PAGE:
On March 16, 2022, I watched a YouTube video in which the Minister of Food and Agriculture, Dr Owusu Afriyie Akoto, was being interviewed on a local television programme, the Citi Breakfast Show.
During the interview, the host and his co-host sought to suggest that the Planting for Food & Jobs (PFJ) policy had failed or was ineffective because food prices were increasing, an argument I have heard some Ghanaians make.
To add to the rebuttal by the sector minister, I decided to put this article together to show why or how food crop prices can increase, despite the increases in food crop production contributed to by the PFJ policy.
The PFJ policy has not failed, and so it is either those who make the argument who do not really understand how the policy works or their argument is for propaganda purposes, by just looking at the crop production data without firm economic reasoning. I think most people make that argument based on the latter.
In terms of how the policy works or the aim of the PFJ, basically, the policy was rolled out by the government to promote agriculture as a means of employment for Ghanaians, especially the youth.
Another aim of PFJ is to increase food production or for food security purposes, as well as reduce the importation of some of our staple food crops.
The policy was launched in April 2017 and according to the Food and Agriculture Organization Corporate Statistical Data (FAOSTAT) data, Ghana’s production of crops such maize, plantain, cassava, rice (both paddy and milled) and yam increased between 2017 and 2020 compared to the previous years (see the crop production charts below).
With the aforementioned crops being mainly annual crops (although plantain takes a bit over a 12-month period), the increase in crop production between 2017 and 2020 can be said to be a reflection of the contribution of the PFJ policy.
So, the question is, how come there are increases in crop production, but food crop prices are increasing? The answer(s) is simple: an increase in farm-related costs, a commensurate increase in food crop demand and the fact that farmers are free to sell to any buyer willing to offer the highest possible price.
From an agricultural/farm economics theory viewpoint, farmers (commercial farmers) are price-takers, as well as profit maximisers.
As price-takers, farmers do not have control over the prices of risk-reducing inputs like fertilisers and agrochemicals. Although these inputs are subsidised under the PFJ policy, an increase in the prices of these inputs still translates into increased farm costs since the share of the price paid by farmers also increases. Guess who pays for the increased farm cost.
To demonstrate why food crop prices cannot remain at pre-PFJ levels due to increases in farm costs, brought about by increases in farm input prices, the differences in fertiliser costs in 2016 and 2021, as representative of farm costs in those years, were estimated to further prove why food crop prices have increased, despite increases in crop production under PFJ.
Although the estimates are in US dollars per hectare or per acre, those who want to see the cost in Ghana cedis can use the exchange rates for the two different years.
The estimates showed that 2021 fertiliser cost increased by at least 70 per cent in 2021, compared to 2016 cost estimates, which have been reflected in the increase in food crop prices we are seeing today.
Another way of analysing the issue is through break-even analysis and in farm economics, one of the metrics for such assessment is the Break-Even Ratio (BER), which more or less measures the viability of input use.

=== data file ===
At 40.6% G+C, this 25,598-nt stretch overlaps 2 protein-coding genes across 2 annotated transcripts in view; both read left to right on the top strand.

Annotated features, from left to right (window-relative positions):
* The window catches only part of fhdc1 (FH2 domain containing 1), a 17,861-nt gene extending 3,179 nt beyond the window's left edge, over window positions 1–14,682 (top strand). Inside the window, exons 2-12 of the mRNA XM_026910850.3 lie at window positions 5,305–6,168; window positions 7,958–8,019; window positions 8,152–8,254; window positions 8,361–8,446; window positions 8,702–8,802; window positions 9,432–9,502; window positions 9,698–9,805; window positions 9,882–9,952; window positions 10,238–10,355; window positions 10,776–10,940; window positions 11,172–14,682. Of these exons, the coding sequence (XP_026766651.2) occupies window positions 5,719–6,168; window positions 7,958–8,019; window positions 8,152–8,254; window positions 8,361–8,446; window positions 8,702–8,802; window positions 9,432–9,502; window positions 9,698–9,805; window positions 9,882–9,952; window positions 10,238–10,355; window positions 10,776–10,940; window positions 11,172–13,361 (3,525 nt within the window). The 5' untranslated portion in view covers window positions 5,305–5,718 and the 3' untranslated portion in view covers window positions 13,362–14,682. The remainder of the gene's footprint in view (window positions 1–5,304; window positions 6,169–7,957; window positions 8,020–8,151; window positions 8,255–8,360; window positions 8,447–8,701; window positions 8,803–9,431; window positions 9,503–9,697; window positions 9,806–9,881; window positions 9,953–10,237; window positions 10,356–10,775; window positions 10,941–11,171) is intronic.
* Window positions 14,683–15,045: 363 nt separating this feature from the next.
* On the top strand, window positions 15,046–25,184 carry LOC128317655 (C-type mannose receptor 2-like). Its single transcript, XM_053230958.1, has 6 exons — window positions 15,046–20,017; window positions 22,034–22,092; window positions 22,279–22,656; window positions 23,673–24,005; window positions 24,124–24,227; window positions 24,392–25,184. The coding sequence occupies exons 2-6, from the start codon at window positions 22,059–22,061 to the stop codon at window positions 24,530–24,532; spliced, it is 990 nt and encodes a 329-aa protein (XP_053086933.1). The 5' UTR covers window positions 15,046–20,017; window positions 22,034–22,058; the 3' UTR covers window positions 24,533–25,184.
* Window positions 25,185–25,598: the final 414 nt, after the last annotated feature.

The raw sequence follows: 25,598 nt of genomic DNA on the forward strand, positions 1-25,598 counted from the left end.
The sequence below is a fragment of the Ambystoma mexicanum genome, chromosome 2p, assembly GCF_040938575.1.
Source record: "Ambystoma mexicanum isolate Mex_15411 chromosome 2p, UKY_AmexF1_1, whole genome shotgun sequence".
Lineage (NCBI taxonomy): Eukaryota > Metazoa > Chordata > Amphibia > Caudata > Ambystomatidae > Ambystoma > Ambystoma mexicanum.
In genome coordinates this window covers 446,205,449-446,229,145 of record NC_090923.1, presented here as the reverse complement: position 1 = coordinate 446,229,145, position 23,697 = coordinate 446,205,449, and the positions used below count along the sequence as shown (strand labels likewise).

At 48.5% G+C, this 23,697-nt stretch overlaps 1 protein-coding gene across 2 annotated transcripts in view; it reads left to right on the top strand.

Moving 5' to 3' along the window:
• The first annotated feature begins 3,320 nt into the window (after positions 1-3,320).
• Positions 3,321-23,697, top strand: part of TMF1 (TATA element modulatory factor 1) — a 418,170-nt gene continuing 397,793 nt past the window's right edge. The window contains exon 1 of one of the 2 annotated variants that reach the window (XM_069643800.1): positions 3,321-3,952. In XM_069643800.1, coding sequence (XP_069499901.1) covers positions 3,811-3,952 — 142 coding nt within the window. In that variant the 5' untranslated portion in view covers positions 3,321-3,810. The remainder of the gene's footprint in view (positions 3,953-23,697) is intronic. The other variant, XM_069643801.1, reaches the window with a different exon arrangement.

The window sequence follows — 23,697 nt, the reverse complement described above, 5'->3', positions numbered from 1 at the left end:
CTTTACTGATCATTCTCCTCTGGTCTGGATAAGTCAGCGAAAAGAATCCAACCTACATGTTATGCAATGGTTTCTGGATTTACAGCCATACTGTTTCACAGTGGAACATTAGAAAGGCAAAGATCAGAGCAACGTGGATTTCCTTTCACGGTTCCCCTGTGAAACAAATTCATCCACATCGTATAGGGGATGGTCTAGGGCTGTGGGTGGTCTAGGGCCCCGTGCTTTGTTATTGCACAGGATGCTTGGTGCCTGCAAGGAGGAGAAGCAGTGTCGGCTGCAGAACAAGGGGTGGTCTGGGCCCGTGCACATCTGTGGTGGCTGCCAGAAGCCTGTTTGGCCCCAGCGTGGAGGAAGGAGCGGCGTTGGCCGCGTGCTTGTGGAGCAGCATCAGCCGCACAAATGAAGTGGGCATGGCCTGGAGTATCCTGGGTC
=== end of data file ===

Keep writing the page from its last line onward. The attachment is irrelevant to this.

The BER is estimated by dividing the cost of the farm input by the value of the crop produced.
In terms of fertiliser use, the BER is the cost of the fertiliser divided by the value of the crop produced, and it represents the amount of crop yield needed to pay for a kilogramme of fertiliser nutrient.
Basically, this means that under a scenario of fertiliser price increase, the farmer will need a big increase in yield so as to break even, without much increase in the crop price; if not, the farmer has to increase the crop price so as to break even.
Considering the number of inputs used by a farmer to produce one crop, it means whenever there are significant increases in input prices like we are seeing now, farmers have to increase the price of their products so as to at least break even.
It is worth noting that, the PFJ policy was not rolled out by the government to buy every tonne of crop produced by each farmer subscribed to the programme, which means farmers are free to sell their products to any buyer.
Therefore, as profit maximisers, farmers will combine resources to produce a crop (e.g. maize), so as to generate the maximum profit possible.
This means that regardless of the level of output (low or high), and with increased demand for food crops, farmers will sell their produce to the person offering the highest price.
Also, as part of profit maximisation, any increase in farm and transportation costs is transferred to the consumer through an increase in food crop prices.
So, to conclude, the PFJ has contributed to increasing food crop production and that is a fact! In a market environment like Ghana’s, food prices can increase even under increased food crop production, especially when there is commensurate demand, farmers are free to sell to the ‘highest bidder’ and an increase in farm-related costs (inputs and transportation) is passed on to the consumer.
That does not mean the Planting for Food and Jobs policy has failed!
The writer is an agricultural economist and is currently a Senior Research Analyst at S&P Global. Feedback: firstname.lastname@example.org
Source: Graphic Online